I like Audible in particular as I can pay ¬£7.99 a month (very little in the grand scheme of things) and I have access to hundreds of thousands of audiobooks. The ¬£7.99 package entitles you to one audiobook a month. While this may seem a lot for only one audiobook,¬†they can be quite expensive when bought individually (they can reach up to ¬£20 or so), and so¬†this package entitles you to any audiobook, regardless of their price. The ¬£7.99 you pay is the equivalent of one Audible credit, which you can use whenever you please. And¬†as I am both an owner of an Amazon Kindle and have the Audible app, when I am alternating between listening to the audiobook version of a book and reading the book itself, Audible and my Kindle sync up and pick up wherever I left off! This means that for example, as I am currently reading Dictator by Robert Harris, I have been switching from listening to it before bed to reading it when I have the time. It’s so easy!

Great for rereads:

I have found that my favourite books to listen to, are old favourites that I have already read. As I said previously, the first audiobook I listened to was To Kill a Mockingbird, and since then I have also listened to two of the Harry Potter books (narrated by the fantastic Stephen Fry) and a Maya Angelou autobiography. I think this is¬†great way to experience your old favourites, and as I do not have unlimited time to read and reread my favourite books, I love sticking them on in the background while I’m doing other things.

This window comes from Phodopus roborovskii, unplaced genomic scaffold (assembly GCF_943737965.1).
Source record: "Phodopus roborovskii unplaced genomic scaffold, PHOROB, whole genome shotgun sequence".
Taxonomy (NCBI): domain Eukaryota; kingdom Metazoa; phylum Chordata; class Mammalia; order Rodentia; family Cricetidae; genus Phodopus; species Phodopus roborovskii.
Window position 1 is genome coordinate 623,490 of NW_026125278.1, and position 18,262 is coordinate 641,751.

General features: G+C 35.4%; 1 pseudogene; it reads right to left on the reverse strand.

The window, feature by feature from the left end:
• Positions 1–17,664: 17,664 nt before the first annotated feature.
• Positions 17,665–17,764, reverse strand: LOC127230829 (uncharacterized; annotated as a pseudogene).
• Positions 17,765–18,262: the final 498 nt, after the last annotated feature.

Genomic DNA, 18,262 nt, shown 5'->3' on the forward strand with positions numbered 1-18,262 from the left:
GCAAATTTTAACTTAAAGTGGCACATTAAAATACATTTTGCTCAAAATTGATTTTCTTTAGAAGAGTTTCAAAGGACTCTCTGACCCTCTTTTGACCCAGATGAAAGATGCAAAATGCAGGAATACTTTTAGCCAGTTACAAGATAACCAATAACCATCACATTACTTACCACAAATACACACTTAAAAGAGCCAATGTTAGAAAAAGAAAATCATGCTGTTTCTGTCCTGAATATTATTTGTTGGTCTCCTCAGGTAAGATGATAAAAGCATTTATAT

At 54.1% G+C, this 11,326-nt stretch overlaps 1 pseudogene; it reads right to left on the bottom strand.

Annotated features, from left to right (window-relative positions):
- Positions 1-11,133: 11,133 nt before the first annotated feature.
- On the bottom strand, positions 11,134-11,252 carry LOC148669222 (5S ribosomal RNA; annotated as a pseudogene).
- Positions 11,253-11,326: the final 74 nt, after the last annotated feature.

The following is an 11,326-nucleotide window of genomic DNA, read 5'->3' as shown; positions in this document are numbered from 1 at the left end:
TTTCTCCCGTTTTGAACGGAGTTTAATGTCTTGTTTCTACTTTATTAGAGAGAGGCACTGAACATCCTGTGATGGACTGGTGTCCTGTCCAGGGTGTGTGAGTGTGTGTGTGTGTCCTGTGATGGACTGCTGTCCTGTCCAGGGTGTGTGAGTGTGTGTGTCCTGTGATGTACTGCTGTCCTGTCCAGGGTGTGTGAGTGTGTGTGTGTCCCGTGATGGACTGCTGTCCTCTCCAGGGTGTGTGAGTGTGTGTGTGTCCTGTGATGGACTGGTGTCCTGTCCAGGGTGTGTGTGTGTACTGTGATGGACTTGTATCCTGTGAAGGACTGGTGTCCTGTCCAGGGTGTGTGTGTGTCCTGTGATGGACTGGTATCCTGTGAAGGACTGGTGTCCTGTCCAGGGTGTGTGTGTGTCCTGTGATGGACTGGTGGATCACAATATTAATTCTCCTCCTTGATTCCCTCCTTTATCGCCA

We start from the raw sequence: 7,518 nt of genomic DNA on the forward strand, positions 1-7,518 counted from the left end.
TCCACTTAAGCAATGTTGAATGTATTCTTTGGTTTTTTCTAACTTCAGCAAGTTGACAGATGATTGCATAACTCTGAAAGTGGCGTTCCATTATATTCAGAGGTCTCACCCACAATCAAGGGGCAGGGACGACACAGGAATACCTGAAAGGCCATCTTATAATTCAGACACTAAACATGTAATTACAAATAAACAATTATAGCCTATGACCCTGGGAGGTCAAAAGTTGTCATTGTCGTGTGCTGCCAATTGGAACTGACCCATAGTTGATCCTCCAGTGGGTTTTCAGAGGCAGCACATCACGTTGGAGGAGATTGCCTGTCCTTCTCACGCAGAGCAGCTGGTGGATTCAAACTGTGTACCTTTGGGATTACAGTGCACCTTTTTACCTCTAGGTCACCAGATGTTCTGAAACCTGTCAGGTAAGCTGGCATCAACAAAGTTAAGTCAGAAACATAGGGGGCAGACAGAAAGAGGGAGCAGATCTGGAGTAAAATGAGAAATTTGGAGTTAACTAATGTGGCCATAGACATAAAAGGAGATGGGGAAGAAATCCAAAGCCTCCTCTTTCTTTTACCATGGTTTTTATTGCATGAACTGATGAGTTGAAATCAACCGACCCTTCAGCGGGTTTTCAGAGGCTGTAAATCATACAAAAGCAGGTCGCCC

Lastly, I am a relentless insomniac. This is greatly due to an overactive mind and so I often find it hard to shut down at night. I am often too tired to read, yet my mind is still too awake to sleep. Enter audiobooks! I find that if I stick on an audiobook, put on the sleep timer, lie down and shut my eyes then I often fall asleep quicker. It is the equivalent of being read a bedtime story when you’re a little kid, and it’s great! It distracts me from thinking about the things which normally bother me when I’m trying to sleep, it causes me to get comfy in bed and to turn off my lights as if I were away to sleep, and I find it particularly calming when I am feeling overly stressed or anxious. Some nights I may listen to a whole chapter, other nights I can listen to the equivalent of a few pages and then I’m out like a light. This was especially useful during exam time, as I was finding it very hard to fall asleep and this took my mind off of those stressors and channelled my energy into something else. Also, it means I can avoid looking at screens in the last hour or so before falling asleep, which is allegedly meant to give you a better night of sleep. Win win!